Tennessee Opt-Out Bill is dead for 2016
Tennessee House Consumer Affairs Committee cancelled a hearing related to proposed workers’ compensation Opt Out legislation, and took the bill off “notice”. That means it has been removed from the legislative calendar for this year and likely will not come up for a vote.
Labor Department signals more businesses liable as joint employers
A recent Labor Department guidance means that more companies could be classified as “joint employers.” Joint employment is a major issue in franchising, contracting, temporary staffing and other arrangements where companies use workers but do not directly employ them. The guidance explains how to analyze joint employment in “vertical” arrangements, when one company contracts with another company, and “horizontal” arrangements, when two related companies employ one worker.
New to NTSB ‘most wanted’ list for 2016: reduce fatigue-related crashes
The National Transportation Safety Board (NTSB) has issued a wake-up call regarding the need to reduce fatigue-related crashes by including the issue in its list of “Most Wanted” safety improvements for 2016.NTSB highlighted fatigue-related crashes along with nine other pressing issues for transportation safety in its annual list.
Two drugs to be added to disability guidelines’ preauthorization list in Texas
Two powerful drugs used to treat injured workers will be reclassified as nonformulary drugs by the Work Loss Data Institute, according to the Texas Department of Insurance’s Division of Workers’ Compensation. In addition to all long-acting opioids such as Duragesic and MS Contin, Embeda and Levo-Dromoran will require preauthorization as of Feb. 1.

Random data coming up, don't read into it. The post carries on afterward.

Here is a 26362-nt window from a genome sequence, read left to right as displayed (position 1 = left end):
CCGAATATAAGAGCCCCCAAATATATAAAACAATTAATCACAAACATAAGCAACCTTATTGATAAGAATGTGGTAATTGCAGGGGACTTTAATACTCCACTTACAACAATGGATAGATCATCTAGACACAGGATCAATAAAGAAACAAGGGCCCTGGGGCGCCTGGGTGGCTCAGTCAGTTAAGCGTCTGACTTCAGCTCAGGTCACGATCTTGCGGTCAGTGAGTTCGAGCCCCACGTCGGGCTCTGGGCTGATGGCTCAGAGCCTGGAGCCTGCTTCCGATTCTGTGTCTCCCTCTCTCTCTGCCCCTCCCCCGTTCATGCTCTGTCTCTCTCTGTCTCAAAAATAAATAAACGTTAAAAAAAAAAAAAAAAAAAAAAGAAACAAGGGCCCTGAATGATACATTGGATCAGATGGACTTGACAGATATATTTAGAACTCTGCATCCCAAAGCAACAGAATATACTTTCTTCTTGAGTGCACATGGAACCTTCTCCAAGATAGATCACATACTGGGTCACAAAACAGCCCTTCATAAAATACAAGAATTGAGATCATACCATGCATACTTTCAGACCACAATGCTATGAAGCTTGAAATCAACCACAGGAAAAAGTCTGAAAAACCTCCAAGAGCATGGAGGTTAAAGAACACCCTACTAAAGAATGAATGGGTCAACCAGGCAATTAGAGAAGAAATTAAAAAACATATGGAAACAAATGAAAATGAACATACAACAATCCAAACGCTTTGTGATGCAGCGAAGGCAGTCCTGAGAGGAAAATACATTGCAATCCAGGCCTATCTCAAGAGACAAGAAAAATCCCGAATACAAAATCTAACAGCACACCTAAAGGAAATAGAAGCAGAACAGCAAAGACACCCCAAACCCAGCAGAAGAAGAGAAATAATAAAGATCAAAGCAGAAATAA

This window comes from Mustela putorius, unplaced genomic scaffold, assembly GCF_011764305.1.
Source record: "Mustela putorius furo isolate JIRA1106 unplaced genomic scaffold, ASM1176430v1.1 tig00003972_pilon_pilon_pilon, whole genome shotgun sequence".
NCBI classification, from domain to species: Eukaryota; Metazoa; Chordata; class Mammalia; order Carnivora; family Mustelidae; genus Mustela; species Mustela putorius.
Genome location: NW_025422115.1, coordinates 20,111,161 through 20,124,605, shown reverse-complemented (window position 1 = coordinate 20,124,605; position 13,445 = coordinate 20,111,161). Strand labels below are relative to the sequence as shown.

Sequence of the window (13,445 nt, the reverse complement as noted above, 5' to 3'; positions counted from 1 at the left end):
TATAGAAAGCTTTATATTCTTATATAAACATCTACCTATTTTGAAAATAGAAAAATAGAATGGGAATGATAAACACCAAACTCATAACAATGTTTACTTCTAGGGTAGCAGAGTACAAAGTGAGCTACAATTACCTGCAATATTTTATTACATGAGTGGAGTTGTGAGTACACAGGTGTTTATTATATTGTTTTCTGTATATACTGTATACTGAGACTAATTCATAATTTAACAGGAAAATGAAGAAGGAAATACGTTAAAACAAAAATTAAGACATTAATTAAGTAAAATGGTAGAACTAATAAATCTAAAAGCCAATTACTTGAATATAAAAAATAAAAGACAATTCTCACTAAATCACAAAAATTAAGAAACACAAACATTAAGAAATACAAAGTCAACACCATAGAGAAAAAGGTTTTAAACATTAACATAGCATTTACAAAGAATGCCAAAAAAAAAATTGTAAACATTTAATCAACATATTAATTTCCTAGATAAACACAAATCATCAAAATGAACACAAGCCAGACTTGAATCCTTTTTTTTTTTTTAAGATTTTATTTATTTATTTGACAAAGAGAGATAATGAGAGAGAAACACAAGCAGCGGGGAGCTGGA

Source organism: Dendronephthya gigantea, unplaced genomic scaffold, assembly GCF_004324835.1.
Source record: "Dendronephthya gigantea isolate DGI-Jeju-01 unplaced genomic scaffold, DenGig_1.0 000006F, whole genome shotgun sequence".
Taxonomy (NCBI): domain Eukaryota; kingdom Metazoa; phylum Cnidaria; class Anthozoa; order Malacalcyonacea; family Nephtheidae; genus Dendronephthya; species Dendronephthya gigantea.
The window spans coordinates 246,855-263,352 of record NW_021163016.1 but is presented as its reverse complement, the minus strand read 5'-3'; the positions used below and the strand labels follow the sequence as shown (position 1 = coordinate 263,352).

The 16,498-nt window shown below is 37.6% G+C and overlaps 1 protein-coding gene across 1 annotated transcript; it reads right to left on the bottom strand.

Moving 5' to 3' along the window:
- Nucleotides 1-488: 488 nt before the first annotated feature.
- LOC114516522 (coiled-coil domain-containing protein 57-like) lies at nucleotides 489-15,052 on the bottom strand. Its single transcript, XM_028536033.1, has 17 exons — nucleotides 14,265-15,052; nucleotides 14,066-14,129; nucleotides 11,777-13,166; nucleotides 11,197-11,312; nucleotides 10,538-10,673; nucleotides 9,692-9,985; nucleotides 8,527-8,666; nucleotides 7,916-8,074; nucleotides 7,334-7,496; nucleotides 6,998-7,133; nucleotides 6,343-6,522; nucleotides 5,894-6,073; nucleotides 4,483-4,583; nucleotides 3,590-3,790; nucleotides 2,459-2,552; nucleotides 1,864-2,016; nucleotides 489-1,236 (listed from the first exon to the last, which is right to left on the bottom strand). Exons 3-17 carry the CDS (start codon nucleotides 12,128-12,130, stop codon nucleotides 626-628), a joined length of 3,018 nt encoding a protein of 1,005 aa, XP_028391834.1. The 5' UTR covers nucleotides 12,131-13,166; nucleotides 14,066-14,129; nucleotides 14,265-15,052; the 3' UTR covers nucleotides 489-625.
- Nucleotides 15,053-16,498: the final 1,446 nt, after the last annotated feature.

California has highest claim frequency in nation
In the latest update to the Analysis of Changes in Indemnity Claim Frequency report, WCIRB researchers find that indemnity claim frequency increased in California by 3% from 2010 to 2014, while frequency for National Council on Compensation Insurance (NCCI) states declined by 11% over the same period. The report shows a rise in cumulative injury claims, which are almost four times as likely to be reported late as non-cumulative injury claims and involve more serious injuries and multiple injured body parts. The proportion of injured workers with less than two years of experience at their current job has grown by almost 10 percent from 2010 to 2015, suggesting the economic recovery is likely one of the drivers of recent claim frequency increases.
Tennessee Treatment Guidelines and Drug Formulary update
Recently, the Tennessee Legislature Joint Government Operations Committee held a rule review hearing and unanimously voted a “positive recommendation” for the Drug Formulary and Treatment Guidelines rule submitted by the Bureau of Workers’ Compensation. The positive recommendation confirms that the rule will be effective on February 28, 2016.
North Carolina cracks down on uninsured employers
The state Industrial Commission has collected nearly $1 million in civil fines from uninsured companies and charged 100 employers with misdemeanors for willingly going without coverage. State law requires any employer with three or more employees to provide workers’ compensation insurance at no cost to the workers.
FDA committee approves Probuphine rod for fighting opioid abuse
A Food and Drug Administration (FDA) committee’s vote in favor of approving a long-acting, rod-shaped drug implant to combat opioid addiction could mean added costs for workers’ compensation payers. The implant, which is surgically inserted under the skin of the arm, can help reduce opioid dependence by delivering a daily dose of buprenorphine for up to six months.
For Cutting-Edge Strategies on slashing Workers’ Compensation Costs visit www.PremiumReductionCenter.com